If 2017 was the spring of hope for Chinese bike-sharing startups’ international ambitions, 2018 is their winter of despair.

The year has not been kind to Ofo, Mobike, and their ilk.

Ofo reportedly plans to quit Germany, Australia, Israel, the Czech Republic, Austria, and India, in addition to significantly scaling back in other markets like the US and the UK. It is also said to be facing difficulties in Singapore.

Mobike, too, is scaling back its plans in the US, although it claims to be expanding elsewhere. And Hong Kong’s GoBee, which had similarly made a major international push, pulled out of Europe entirely before going bust last month.

So what gives?

Costly vandalism

The dockless model makes it comparatively cheap for China’s bike-sharing startups to set up operations, but it also makes them incredibly vulnerable to theft and vandalism. In most countries, the operating company is ultimately responsible for fines related to misplaced, poorly parked, or vandalized bikes. This means that bike-sharing companies often get burned twice when their bikes are trashed on the streets: they have to spend to replace the bikes, and they have to pay local authorities the requisite fines.

After initially offering deposit-free rides, companies like Ofo eventually pivoted to requiring users to pay a security deposit. But apparently, even those fees haven’t been sufficient to cover the damage. When GoBee pulled out of France, its official notice cited “mass destruction,” adding:
“In four months, 60 percent of our fleet was destroyed, stolen or privatized, making the whole European project no longer sustainable.”

The numbers are apparently similar for other apps across international markets. Washington D.C., for example – which Ofo and Mobike both recently abandoned – has seen some dockless bike-sharing companies lose 50 percent of their fleets, according to a city official. Even the polite British apparently aren’t immune – Mobike employees in the UK told the Financial Times they have a particular problem with Manchester riders tossing their bikes into trash bins and canals.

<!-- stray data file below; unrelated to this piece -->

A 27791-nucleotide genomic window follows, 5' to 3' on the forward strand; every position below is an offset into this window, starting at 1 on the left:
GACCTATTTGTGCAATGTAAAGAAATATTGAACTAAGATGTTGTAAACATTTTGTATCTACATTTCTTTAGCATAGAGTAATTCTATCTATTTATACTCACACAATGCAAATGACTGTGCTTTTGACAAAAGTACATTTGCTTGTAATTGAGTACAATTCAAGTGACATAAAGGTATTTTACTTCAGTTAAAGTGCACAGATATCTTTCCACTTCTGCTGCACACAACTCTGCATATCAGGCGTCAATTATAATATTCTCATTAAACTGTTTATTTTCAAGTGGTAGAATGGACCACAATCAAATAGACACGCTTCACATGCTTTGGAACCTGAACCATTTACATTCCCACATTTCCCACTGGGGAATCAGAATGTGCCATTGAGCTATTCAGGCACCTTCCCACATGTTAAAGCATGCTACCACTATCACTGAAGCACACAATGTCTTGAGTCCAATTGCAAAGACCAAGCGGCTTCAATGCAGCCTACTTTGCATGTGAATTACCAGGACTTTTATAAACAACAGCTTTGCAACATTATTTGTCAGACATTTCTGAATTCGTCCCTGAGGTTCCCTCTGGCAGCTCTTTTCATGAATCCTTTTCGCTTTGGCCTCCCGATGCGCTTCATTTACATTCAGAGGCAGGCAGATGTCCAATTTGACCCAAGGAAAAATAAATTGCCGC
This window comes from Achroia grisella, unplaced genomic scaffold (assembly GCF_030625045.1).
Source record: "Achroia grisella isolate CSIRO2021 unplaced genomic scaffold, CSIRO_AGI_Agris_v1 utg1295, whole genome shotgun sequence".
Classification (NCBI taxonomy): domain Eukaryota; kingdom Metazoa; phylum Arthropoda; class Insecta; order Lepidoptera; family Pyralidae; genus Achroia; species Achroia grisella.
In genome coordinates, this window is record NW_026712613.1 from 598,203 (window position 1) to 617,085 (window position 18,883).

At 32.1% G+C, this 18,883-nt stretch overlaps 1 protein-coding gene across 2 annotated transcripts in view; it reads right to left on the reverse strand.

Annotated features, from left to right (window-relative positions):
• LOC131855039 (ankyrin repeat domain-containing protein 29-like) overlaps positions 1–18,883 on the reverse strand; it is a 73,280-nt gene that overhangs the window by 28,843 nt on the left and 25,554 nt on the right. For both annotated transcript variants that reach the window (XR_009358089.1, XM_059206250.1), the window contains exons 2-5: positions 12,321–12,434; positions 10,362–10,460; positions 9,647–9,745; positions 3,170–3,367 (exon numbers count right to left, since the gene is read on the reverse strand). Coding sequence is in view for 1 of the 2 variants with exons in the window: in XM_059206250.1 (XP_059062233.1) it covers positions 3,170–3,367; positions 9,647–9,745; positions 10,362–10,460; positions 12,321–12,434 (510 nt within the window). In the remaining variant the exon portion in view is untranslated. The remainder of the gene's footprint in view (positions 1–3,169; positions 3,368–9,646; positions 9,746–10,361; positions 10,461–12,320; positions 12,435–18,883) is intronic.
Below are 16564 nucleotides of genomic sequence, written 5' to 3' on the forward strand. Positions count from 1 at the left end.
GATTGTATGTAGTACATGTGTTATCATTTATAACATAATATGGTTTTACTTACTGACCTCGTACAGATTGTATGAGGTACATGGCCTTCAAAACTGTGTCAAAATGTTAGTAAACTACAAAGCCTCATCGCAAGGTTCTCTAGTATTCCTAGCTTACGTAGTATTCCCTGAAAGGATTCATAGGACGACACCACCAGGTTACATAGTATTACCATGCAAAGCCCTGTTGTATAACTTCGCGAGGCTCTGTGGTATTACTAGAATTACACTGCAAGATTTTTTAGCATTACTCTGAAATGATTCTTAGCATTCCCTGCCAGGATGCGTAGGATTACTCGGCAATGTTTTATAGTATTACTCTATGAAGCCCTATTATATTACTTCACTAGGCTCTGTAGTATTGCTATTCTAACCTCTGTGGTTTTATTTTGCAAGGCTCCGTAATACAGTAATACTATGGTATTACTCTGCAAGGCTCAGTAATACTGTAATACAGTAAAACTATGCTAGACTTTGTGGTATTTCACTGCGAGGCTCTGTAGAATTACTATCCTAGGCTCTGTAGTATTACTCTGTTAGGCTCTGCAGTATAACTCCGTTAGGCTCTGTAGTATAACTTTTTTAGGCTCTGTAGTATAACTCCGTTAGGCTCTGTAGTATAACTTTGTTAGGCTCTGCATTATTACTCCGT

And in this photo from social media, Mobikes litter the streets of Manchester:

Photo credit: Olive and Andy, via Manchester Evening News

Differing urban environments

Another issue is that the international cities – particularly in the West where bike startups have set up shop – aren’t quite the same as China’s typical urban environment. For example, Western cities tend to be less densely populated and a bit more spread out, which can mean riders need more time to search for the closest available bike, and then spend longer riding on that bike. This may be a turn-off for some Western users, who’ve complained that the companies’ low-cost bikes aren’t very comfortable for longer rides.

Then there’s the fact that many Western cities don’t have the broad streets and sidewalks of modern Chinese cities. So having a bunch of bikes clumped together could become an obstacle, an eyesore, and a target for vandalism since they’re often found taking up precious sidewalk or parking space.

The local regulatory environment can pose problems, too. Some Western cities such as Washington, D.C., for instance, limit the number of bikes that operators can have in their fleet. However, Chinese firms have sometimes found those limits to be too low, requiring users to walk long distances to reach the closest bike. Compare that to China, where the number of bikes in many cities is virtually unlimited, and it’s typically easy to find dozens of available bikes within a block or two.

In some cities, bike-sharing startups also find themselves competing with newer scooter-sharing startups.

Spin scooters, scooter-sharing, electric scooters
Photo credit: Spin

Spin, a US scooter-sharing company, has gained significant traction in some American cities since its March launch. Every user who opts to hop on a scooter is a potential customer that bike-sharing startups have lost.

Financial pressure and competition

But the biggest reason for the international pullback, particularly in Ofo’s case, might be domestic. The company is embroiled in an expensive turf war in China with rivals like Mobike and HelloBike that’s reminiscent of the cash-burning wars a few years ago that involved ride-hailing players Didi, Kuaidi, and Uber. Didi and Kuaidi merged and ultimately absorbed Uber, but a war-ending merger seems less likely for Alibaba-backed Ofo after its chief competitor Mobike, which was acquired by Alibaba rival Meituan.

Bike-sharing giants have so far found it easy to raise large sums of cash – Ofo just raised a US$866 million series F round this spring. But analysts predict a slowdown in China’s bike sharing market this year, and reportedly neither Ofo nor Mobike is making a profit. The cash-burning can’t continue forever, and it seems that both companies – especially Ofo – are concentrating their resources on securing a spot in the Chinese market now that the hopes of a blockbuster merger have been snuffed out.